During the eight-year reign of Republican San Diego mayor Jerry Sanders, his chief media gatekeeper Darren Pudgil was famous for tightly controlling access to the higher reaches of city hall. At the mayor’s news conferences, Pudgil told National Public Radio in April 2012, “We don’t let anyone in that we’re not familiar with,” adding, “We’re very open and we’re very transparent, but we’re very thorough in checking out who we let have access to the mayor.” In 2010, his then-assistant Rachel Laing told city public information officer José Ysea that there was no need to block a Reader reporter who followed him on Twitter, “However, their seeing something on Twitter or a Web site that interests them does not automatically grant them right to interviews, and we should continue to refrain from talking to them.”
These days the shoes are on the other foot, with both Laing, and now Pudgil, having joined the corps of compensated favor-seekers hired to breach the barricades of local government. According to her most recent lobbyist disclosure filing, dated January 30 and covering the final quarter of last year, Laing picked up $1200 from the Alliance for Responsible Medicinal Access for her attempts to gain “appropriate changes in [the] public safety ordinance” regarding marijuana. She also bagged $2200 from Los Angeles–based Kilroy Realty for peddling her influence on behalf of Kilroy’s controversial One Paseo project.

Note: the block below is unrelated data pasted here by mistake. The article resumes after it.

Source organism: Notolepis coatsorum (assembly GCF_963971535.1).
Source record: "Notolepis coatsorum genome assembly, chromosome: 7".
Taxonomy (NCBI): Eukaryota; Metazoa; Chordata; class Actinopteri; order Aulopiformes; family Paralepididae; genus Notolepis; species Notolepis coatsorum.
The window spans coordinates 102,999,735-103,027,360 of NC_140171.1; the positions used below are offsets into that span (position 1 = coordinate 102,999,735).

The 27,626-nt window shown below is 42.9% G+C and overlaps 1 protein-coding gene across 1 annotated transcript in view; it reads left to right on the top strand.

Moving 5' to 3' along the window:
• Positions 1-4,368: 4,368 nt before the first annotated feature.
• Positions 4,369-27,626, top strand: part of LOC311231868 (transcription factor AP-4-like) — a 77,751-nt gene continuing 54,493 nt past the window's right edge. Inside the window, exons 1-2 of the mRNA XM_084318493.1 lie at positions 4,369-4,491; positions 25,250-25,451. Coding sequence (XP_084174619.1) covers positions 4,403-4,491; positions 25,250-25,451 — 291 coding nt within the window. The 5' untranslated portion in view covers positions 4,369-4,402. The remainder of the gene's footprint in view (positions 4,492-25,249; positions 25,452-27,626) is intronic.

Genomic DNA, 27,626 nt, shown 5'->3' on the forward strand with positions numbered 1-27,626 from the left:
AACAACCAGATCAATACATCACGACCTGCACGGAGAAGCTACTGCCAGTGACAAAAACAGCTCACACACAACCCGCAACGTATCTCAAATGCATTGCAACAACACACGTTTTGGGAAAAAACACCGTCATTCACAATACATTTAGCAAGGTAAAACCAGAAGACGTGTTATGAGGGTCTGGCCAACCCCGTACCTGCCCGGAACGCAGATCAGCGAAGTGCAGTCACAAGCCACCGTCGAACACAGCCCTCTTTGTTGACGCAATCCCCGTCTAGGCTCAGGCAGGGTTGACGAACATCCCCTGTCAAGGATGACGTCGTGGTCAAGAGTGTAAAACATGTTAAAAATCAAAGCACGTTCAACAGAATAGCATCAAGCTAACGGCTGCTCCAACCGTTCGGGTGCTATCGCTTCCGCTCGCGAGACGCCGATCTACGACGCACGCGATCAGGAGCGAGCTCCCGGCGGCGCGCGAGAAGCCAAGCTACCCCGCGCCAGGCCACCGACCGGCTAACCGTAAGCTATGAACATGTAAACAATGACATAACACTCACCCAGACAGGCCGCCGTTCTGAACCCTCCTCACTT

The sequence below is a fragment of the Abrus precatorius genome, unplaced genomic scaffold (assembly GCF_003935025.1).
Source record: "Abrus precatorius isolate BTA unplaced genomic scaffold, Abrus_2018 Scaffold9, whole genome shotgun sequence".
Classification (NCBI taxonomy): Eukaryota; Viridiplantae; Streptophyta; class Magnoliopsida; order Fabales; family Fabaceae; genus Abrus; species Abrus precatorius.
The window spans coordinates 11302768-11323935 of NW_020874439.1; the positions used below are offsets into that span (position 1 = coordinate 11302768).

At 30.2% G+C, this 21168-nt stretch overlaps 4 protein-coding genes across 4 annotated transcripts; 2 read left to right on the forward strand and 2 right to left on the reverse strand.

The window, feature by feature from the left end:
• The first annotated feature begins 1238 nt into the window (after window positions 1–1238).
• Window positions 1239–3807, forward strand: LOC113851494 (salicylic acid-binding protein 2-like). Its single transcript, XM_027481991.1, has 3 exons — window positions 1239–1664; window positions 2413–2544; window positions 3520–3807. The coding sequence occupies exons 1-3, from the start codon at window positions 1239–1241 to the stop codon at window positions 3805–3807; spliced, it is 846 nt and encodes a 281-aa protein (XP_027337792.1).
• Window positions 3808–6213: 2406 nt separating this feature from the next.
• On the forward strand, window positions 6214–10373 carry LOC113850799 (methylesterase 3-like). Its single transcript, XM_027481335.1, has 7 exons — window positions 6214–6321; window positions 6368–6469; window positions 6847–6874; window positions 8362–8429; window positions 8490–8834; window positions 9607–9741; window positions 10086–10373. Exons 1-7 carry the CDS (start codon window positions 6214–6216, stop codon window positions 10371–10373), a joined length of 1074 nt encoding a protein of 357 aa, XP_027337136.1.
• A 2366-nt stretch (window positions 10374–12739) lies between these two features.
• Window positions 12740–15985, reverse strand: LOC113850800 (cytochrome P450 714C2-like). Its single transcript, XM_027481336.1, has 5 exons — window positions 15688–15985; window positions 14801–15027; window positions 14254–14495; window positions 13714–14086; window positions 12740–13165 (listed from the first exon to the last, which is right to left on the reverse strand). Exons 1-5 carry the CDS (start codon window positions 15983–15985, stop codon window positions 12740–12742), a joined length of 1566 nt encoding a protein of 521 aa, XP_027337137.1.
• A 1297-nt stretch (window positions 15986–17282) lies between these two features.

Meanwhile, ex-colleague Pudgil has recently started working the lobby at the county building. According to a disclosure filing dated February 25, the ex-mayoral mouthpiece has been retained by mega-developer Newland Communities to put the arm on the board of supervisors. Pudgil was formerly married to lobbyist Kimberly Hale Miller, whose current firm Rath Miller recently picked up a new client in the form of Helix Environmental Planning. Miller’s April 6 disclosure filing says Rath Miller is performing “monitoring” duties for Helix, which the disclosure identifies as an “ongoing provider of consulting services to the city.”
Earlier this month, Helix agreed to pay $143,382 to the city to end accusations by Republican city attorney Jan Goldsmith that former Helix employee Sarichia Cacciatore may have had a “potential conflict of interest” regarding her work for the firm while at the same time being married to Cory Briggs. He is plaintiffs’ attorney in anti-tax lawsuits against city hall that have aroused the ire of Goldsmith and his GOP hotel-industry backers, including Bill Evans and Terry Brown. The other half of Rath Miller is Republican Phil Rath, onetime aide to ex-mayor Sanders and GOP county supervisor Bill Horn.
Fresh off their deal with San Diego GOP mayor Kevin Faulconer on wages and working conditions, the city’s cops, through their San Diego Police Officers Association political action committee, anted up $2500 on April 13 for the San Diego County Republican Party.